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Rock Enon Springs is an unincorporated community in Frederick County, Virginia. United States. Rock Enon Springs is located 18 miles west of Winchester on Rock Enon Springs Road (VA 683) off Back Creek Road (VA 704) south of Gore. The community was known for its Rock Enon Springs Resort, which was sold in 1945 and is now owned by the Boy Scouts as Camp Rock Enon. Rock Enon Springs had a station along the Winchester and Western Railroad until the 1930s, when the railroad was shortened to Gore.

Rock Enon Springs, Virginia
Rock Enon Springs is located in Virginia
Rock Enon Springs
Rock Enon Springs
Rock Enon Springs is located in the United States
Rock Enon Springs
Rock Enon Springs
Coordinates: 39°12′43″N 78°23′11″W / 39.21194°N 78.38639°W / 39.21194; -78.38639Coordinates: 39°12′43″N 78°23′11″W / 39.21194°N 78.38639°W / 39.21194; -78.38639
CountryUnited States
StateVirginia
CountyFrederick
Time zoneUTC−5 (Eastern (EST))
 • Summer (DST)UTC−4 (EDT)
GNIS feature ID1493499[1]

Rock Enon Springs ResortEdit

Rock Enon Springs Resort was built up around a mineral water spring and was originally called Capper Springs after an early settler, John Capper. In 1856, William Marker bought the property and built a hotel to accommodate guests at the springs.[2] The resort contained six types of springs on the 942 acres (381 hectares) of property. During the mid 19th century, it became very popular as a place for people to heal various ailments by soaking in the spring's "medicine" waters.[3] The resort survived the American Civil War and continued to draw Virginia's elite. In 1917 the Winchester and Western Railroad connected Rock Enon Springs with Winchester, moving both vacationers and supplies with far greater speed.[4]:366 It changed owners several times until, in 1919, it was purchased by Fred Glaize, Sr. and Lee Herrellin who tore down several buildings and the original wing of the hotel. The resort continued to lose business until 1944 when the Glaize Family sold the resort to the Shenandoah Area Council, Boy Scouts of America who now use it as their year-round camp, Camp Rock Enon.[2]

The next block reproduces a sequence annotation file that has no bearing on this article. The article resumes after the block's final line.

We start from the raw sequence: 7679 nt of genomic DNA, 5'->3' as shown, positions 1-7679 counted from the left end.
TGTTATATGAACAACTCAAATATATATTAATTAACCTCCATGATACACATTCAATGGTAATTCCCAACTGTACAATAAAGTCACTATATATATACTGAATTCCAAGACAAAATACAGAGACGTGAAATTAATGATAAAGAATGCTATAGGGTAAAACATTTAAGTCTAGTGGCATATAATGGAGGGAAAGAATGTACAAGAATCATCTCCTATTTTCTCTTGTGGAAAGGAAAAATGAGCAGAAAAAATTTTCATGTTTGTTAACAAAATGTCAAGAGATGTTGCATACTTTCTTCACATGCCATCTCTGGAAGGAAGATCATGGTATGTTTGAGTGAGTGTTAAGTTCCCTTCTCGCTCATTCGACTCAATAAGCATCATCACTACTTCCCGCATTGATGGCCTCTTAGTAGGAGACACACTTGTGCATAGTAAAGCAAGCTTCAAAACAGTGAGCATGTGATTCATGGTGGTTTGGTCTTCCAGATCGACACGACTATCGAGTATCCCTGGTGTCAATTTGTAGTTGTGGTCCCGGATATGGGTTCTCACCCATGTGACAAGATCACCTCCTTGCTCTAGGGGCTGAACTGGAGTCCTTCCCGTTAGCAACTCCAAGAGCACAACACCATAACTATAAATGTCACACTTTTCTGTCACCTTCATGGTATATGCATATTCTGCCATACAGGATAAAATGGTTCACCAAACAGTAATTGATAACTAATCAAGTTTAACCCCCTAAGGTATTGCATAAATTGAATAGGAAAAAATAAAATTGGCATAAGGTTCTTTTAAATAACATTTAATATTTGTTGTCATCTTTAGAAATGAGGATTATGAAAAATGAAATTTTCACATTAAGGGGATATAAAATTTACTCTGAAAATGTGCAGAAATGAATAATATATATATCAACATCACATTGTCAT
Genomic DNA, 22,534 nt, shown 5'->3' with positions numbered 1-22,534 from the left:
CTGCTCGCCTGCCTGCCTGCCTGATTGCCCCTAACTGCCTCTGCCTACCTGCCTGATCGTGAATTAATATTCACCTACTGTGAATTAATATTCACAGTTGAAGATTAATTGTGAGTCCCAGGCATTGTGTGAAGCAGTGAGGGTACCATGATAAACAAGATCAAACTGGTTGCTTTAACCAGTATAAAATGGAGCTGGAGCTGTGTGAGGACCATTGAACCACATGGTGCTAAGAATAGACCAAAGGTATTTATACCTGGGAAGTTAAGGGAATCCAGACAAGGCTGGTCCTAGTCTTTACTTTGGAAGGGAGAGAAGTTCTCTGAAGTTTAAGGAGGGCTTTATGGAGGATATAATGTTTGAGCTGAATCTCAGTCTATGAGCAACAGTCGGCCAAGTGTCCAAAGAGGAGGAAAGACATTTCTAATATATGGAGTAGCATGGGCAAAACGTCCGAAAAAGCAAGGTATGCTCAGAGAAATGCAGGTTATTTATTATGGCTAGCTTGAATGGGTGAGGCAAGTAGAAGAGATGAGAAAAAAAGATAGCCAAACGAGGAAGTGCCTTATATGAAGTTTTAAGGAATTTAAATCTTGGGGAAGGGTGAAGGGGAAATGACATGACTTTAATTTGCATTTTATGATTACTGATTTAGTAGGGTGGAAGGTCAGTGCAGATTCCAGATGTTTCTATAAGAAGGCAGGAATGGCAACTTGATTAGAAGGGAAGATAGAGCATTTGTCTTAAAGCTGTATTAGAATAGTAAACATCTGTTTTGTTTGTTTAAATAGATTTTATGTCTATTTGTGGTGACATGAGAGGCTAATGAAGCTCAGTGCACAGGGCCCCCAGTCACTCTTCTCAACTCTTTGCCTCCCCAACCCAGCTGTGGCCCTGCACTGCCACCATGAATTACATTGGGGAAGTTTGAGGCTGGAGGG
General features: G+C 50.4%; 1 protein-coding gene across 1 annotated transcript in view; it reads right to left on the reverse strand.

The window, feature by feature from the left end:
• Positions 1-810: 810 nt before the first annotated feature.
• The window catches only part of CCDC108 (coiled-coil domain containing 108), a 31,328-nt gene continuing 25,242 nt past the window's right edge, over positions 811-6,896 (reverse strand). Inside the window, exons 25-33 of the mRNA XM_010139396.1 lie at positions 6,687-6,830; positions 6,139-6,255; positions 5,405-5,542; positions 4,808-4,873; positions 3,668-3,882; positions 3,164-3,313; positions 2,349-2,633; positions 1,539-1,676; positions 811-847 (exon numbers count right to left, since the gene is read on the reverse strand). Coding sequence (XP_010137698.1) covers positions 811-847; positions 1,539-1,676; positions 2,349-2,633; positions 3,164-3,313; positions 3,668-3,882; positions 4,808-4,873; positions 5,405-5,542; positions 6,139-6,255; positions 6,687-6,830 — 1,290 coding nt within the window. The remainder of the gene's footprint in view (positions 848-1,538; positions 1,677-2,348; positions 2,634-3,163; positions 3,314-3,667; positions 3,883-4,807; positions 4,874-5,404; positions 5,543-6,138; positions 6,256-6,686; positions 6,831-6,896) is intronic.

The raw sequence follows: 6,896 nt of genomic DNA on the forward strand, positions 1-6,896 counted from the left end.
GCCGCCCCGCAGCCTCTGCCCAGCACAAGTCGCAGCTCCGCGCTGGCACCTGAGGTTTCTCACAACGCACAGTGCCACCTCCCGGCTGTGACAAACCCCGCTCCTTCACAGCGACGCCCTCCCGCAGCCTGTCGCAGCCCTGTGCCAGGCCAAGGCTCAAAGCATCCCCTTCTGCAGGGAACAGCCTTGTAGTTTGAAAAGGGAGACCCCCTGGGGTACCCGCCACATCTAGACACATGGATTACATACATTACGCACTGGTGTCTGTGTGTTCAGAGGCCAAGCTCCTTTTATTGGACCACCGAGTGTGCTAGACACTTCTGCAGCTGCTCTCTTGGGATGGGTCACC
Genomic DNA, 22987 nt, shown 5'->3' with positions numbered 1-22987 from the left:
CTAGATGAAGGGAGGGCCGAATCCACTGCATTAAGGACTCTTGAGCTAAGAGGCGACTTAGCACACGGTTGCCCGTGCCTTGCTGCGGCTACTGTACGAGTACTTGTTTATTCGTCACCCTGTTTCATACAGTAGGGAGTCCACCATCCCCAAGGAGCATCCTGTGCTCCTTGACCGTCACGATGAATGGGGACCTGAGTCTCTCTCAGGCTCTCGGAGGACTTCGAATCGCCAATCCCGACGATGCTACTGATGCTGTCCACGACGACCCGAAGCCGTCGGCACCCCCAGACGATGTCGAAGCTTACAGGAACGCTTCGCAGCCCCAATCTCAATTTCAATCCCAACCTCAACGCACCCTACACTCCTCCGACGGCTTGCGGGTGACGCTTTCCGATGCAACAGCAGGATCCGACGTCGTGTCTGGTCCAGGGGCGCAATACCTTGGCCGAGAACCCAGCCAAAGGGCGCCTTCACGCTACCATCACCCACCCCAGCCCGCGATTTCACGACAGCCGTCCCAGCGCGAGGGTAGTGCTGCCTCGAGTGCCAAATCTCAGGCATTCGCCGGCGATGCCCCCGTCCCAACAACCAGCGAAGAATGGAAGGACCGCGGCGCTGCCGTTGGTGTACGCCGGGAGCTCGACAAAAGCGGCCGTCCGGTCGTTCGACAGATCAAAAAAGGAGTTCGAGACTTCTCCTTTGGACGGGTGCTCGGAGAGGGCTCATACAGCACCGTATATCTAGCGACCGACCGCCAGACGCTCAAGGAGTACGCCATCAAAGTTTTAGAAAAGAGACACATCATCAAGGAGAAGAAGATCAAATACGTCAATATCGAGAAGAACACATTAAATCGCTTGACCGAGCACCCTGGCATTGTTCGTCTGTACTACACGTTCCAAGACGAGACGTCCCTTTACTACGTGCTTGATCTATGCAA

ReferencesEdit

  1. ^ U.S. Geological Survey Geographic Names Information System: Rock Enon Springs, Virginia
  2. ^ a b Bell Jr., Stewart. Rock Enon Springs Records #1303. Winchester, VA, USA: Handley Regional Library. Retrieved 27 February 2017.
  3. ^ Tourism:
    Bell Jr., Stewart. Rock Enon Springs Records #1303. Winchester, VA, USA: Handley Regional Library. Retrieved 27 February 2017.
    "The Movements of Officials". Washington Post. July 24, 1888.:2
    "At Rock Enon Springs Several Washingtonians Enjoy Vacations in Quiet Virginia Resort" (Special). Washington Post. July 30, 1911.:E1
  4. ^ Report of the Secretary of the Commonwealth to the Governor and General Assembly of Virginia. (1918).